From Theranos ex-exec Balwani not wanting to pay to a giant wooden phallus – Here's your February 21 news briefing

Remember the Theranos scandal that rocked the tech industry a few years ago?

From Theranos ex-exec Balwani not wanting to pay to a giant wooden phallus – Here's your February 21 news briefing
Former Theranos President and COO Ramesh "Sunny" Balwani arrives for a hearing at a federal court in San Jose, California, U.S., July 17, 2019. REUTERS/Stephen Lam/File Photo

To start off, we're looking into:

Balwani is paying the price for Theranos

The backstory: Remember the Theranos scandal that rocked the tech industry a few years ago? Well, the story continues to make headlines. The blood-testing startup, led by the infamous Elizabeth Holmes, had claimed that its revolutionary device, the Edison, could transform the diagnosis of diseases using just a tiny amount of blood from a finger prick. With a once eye-popping valuation of US$9 billion, it's no wonder the company received more than US$700 million in funding from investors.

But as it turned out, it was all smoke and mirrors. The device simply didn't work, and Holmes and her then-partner Ramesh "Sunny" Balwani were convicted of fraud for their false claims about its capabilities.

More recently: Balwani was found guilty on all 12 charges brought against him and is set to serve nearly 13 years in prison starting March 15, which is longer than Holmes's 11-year and three-month sentence for her involvement in the scandal.

The development: Last week in court, prosecutors demanded the ex-Theranos exec Balwani cough up close to US$900 million in repayment to compensate the victims of his fraud. The judge questioned whether Balwani's actions could be "completely divorced" from the collapse of Theranos. The defense pointed out that investors may have lost money because of broken contracts, but it wasn't because of fraud by Balwani.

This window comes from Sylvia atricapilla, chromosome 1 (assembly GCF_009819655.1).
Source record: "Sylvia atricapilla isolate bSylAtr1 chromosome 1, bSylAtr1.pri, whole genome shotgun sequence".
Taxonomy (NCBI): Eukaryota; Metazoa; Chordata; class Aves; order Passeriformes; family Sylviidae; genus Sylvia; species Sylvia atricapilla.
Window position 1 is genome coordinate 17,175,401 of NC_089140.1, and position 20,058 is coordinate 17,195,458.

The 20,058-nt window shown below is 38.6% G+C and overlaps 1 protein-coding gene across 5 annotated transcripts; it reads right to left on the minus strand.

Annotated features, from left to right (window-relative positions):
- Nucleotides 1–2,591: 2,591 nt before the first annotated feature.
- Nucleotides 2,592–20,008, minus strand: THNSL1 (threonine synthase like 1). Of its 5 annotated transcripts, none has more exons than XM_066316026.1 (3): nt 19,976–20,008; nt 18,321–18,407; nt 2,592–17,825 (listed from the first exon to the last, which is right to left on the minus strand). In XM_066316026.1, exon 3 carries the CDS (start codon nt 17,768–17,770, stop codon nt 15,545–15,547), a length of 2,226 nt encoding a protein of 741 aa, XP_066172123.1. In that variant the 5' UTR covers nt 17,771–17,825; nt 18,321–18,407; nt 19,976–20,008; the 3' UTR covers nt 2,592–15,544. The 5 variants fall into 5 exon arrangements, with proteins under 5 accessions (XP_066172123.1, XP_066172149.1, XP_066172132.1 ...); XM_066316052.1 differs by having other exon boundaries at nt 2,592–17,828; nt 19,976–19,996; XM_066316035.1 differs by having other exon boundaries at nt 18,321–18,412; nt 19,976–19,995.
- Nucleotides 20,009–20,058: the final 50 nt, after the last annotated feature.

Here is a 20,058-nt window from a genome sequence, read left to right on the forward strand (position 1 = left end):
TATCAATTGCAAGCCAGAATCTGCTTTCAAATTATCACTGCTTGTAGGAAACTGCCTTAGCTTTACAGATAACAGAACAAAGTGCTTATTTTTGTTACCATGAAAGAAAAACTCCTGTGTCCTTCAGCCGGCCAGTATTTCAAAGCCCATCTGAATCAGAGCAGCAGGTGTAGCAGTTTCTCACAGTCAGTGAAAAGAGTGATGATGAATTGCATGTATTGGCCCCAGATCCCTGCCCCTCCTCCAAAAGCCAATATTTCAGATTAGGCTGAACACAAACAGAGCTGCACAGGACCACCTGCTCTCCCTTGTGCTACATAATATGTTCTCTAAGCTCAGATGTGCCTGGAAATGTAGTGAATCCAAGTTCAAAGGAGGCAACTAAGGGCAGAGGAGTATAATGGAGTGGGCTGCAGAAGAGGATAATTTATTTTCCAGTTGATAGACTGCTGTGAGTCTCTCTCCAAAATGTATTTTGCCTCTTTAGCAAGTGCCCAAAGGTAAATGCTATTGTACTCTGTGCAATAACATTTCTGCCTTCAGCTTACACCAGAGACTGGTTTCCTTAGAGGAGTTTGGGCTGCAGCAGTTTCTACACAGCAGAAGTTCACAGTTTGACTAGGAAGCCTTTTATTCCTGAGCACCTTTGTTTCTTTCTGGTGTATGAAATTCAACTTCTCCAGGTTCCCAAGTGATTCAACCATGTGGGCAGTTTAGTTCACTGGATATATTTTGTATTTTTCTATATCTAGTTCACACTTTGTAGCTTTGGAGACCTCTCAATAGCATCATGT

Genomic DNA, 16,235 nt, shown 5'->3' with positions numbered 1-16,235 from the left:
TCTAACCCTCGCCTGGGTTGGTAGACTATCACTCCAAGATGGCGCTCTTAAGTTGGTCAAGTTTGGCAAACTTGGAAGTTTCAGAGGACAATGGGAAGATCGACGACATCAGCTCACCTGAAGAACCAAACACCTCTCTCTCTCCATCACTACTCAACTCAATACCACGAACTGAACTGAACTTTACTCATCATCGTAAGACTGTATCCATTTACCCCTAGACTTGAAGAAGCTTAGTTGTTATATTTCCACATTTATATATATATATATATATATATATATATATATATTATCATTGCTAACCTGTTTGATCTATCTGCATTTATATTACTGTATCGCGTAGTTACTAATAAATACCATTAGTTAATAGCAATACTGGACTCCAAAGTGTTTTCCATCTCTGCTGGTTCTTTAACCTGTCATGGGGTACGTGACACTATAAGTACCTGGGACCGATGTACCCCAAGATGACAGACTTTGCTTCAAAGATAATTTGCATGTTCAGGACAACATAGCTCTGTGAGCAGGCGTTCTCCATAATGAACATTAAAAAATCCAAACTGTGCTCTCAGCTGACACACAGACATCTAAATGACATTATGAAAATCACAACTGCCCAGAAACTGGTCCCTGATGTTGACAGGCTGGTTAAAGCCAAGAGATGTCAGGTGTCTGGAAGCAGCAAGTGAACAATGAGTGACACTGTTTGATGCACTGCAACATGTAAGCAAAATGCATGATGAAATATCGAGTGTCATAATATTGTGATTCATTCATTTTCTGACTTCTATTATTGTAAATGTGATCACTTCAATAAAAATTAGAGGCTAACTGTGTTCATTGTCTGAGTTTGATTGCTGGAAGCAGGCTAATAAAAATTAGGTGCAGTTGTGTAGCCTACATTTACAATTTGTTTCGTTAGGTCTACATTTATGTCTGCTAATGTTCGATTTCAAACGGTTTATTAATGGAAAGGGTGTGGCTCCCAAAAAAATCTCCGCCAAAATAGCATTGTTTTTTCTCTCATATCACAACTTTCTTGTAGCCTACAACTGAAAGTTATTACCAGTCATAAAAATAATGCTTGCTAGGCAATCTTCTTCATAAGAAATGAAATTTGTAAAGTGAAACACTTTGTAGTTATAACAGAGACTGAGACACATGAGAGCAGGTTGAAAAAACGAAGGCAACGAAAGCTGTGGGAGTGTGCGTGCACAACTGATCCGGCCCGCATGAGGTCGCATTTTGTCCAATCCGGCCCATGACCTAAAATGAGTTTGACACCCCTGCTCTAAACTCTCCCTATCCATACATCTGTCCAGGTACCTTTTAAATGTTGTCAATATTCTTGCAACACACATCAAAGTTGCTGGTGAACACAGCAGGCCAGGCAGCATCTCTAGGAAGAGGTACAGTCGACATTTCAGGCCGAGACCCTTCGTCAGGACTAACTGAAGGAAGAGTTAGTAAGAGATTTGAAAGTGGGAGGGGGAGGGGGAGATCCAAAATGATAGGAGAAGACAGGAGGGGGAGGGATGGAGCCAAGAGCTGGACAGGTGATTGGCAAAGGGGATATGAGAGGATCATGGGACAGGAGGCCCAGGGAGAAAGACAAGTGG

Why are crypto companies eyeing new jurisdictions?

The backstory: Back in 2015, New York shook things up with a new crypto licensing system, causing some digital asset companies to consider packing up and leaving. But the Big Apple is still a prime spot for digital assets, despite some recent hiccups. But things got pretty hairy in the crypto realm when the collapse of crypto exchange FTX triggered a wave of defaults and catastrophes that experts called "crypto contagion."

More recently: Last week, the US Securities and Exchange Commission (SEC) was making moves left and right, settling a US$30 million complaint against Kraken and ordering it to pause its staking services. Paxos had to stop issuing one of its stablecoins, too, after regulators and the SEC came knocking. Internationally, Singapore, which has historically been one of the most crypto-friendly countries, is considering tighter regulations for retail investors.

The development: Now, the crypto world is unsure about new rules on the horizon, leading some firms to consider moving to more crypto-friendly places. Hong Kong, for example, is introducing a new exchange-licensing system in June. And Dubai just released a finalized framework for crypto firms. These regions also offer impressive tax benefits, making them even more attractive as potential new bases for crypto companies.

China’s new IPO rules

China stock market
A man wearing a face mask is seen inside the Shanghai Stock Exchange building, as the country is hit by a novel coronavirus outbreak, at the Pudong financial district in Shanghai, China February 28, 2020. REUTERS/Aly Song

The backstory:  For decades, Chinese companies' overseas initial public offerings (IPOs) have been unregulated. Back in 2021, China put a regulatory freeze on domestic firms when it came to these IPOs after data security concerns that also led to a tech regulatory crackdown around this time. As a result, China's listings in countries like the US dropped massively.

More recently: With China scrapping the zero-COVID policy and opening its economy back up, there's been more foreign interest in its assets. In December, China was already looking into creating new foreign IPO rules to get Chinese companies back in the game.

The development: On Friday, China's securities watchdog published new rules regulating offshore IPO listings, melting the freeze. These new rules will come into play at the end of March. They're supposed to help companies figure out how to easily access foreign capital markets.